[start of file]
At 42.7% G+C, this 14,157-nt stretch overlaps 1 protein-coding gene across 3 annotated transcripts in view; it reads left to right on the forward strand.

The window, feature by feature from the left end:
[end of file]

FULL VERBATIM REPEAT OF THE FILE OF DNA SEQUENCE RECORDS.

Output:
At 42.7% G+C, this 14,157-nt stretch overlaps 1 protein-coding gene across 3 annotated transcripts in view; it reads left to right on the forward strand.

The window, feature by feature from the left end: